Ultra Fast Internet? Google Fiber Says No New Cities Are Going Online

Google cuts on jobs as fiber optic network roll out grinds to a halt.

10. 31. 16 by Dom Galeon
Google Fiber
Image by Google Fiber

Fiber’s (Not) Coming

Google’s super fast internet slows down to a halt, at least in terms of growing its infrastructure, that is. With announcements of job layoffs just last week, Google is taking a step back on its promise to bring its Fiber service to new cities like Los Angeles, Dallas, and Portland, including several others listed a part of the future of Fiber communities.

“In terms of our existing footprint, in the cities where we’ve launched or are under construction, our work will continue,” writes Alphabet SVP and Fiber project head Craig Barratt in their official blog. Admittedly, the fiber optic internet business is not cheap and requires plenty of prior groundwork (literally) before the service can be up. Amidst the halt and news of job cuts, Barratt is also stepping down.

Google Fiber boasts internet speeds of up to one gigabit per second (1,000 Mb/s), and is among the fastest available internet services in the US — albeit with limited availability, which just got even more limited.

Credits: Google Fiber/Ars Technica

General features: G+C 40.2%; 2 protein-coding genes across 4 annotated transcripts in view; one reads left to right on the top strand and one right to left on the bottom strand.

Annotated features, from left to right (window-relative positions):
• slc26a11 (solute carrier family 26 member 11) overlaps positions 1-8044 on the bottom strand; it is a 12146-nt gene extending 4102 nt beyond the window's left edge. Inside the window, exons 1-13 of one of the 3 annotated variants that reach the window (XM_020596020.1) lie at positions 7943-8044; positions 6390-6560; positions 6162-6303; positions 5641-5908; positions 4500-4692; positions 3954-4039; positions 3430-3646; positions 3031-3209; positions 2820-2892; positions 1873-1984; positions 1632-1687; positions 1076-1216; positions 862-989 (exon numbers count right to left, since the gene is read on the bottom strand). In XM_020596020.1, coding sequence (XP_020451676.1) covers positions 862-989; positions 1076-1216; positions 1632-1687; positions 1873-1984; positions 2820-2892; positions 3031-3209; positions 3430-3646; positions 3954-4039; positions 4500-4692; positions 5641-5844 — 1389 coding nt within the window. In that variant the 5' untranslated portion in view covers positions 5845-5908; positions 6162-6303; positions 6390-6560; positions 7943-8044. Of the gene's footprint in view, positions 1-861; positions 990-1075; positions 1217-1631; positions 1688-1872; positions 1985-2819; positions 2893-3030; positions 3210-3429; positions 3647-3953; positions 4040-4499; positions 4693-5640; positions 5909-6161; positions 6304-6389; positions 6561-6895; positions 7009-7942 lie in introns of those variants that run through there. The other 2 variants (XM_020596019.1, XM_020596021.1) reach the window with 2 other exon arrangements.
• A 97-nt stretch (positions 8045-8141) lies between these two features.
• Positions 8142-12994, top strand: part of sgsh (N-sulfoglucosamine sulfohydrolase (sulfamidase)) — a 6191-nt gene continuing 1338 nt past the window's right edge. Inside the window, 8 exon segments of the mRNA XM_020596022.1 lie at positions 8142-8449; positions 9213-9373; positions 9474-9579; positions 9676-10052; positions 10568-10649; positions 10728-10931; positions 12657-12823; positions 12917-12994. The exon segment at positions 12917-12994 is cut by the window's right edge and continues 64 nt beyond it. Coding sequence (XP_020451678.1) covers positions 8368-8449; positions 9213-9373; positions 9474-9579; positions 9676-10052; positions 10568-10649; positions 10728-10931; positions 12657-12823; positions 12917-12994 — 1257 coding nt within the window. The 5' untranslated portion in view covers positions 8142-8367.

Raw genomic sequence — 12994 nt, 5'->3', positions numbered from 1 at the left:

Cost Barriers

While we do live in a time when technology advances rather quickly, new infrastructure development remains to be quite pricey. Some of the biggest names in tech look forward to democratizing new technologies, but significant cost often needs to go in upfront before the public can reap the benefits.


“No matter how much people wish Google would come in like Batman and save the day for them, Google is in it for their own goals,” Roger Entner of Recon Analytics tweeted last Wednesday.

Barratt put it quite nicely: “Now, just as any competitive business must, we have to continue not only to grow, but also stay ahead of the curve — pushing the boundaries of technology, business, and policy — to remain a leader in delivering [super fast] Internet.”

Until such time that technology can be supported better in terms of business strategy and overall government policy, it would remain expensive. That’s a hurdle we have to overcome, as equally important as any major technological development.

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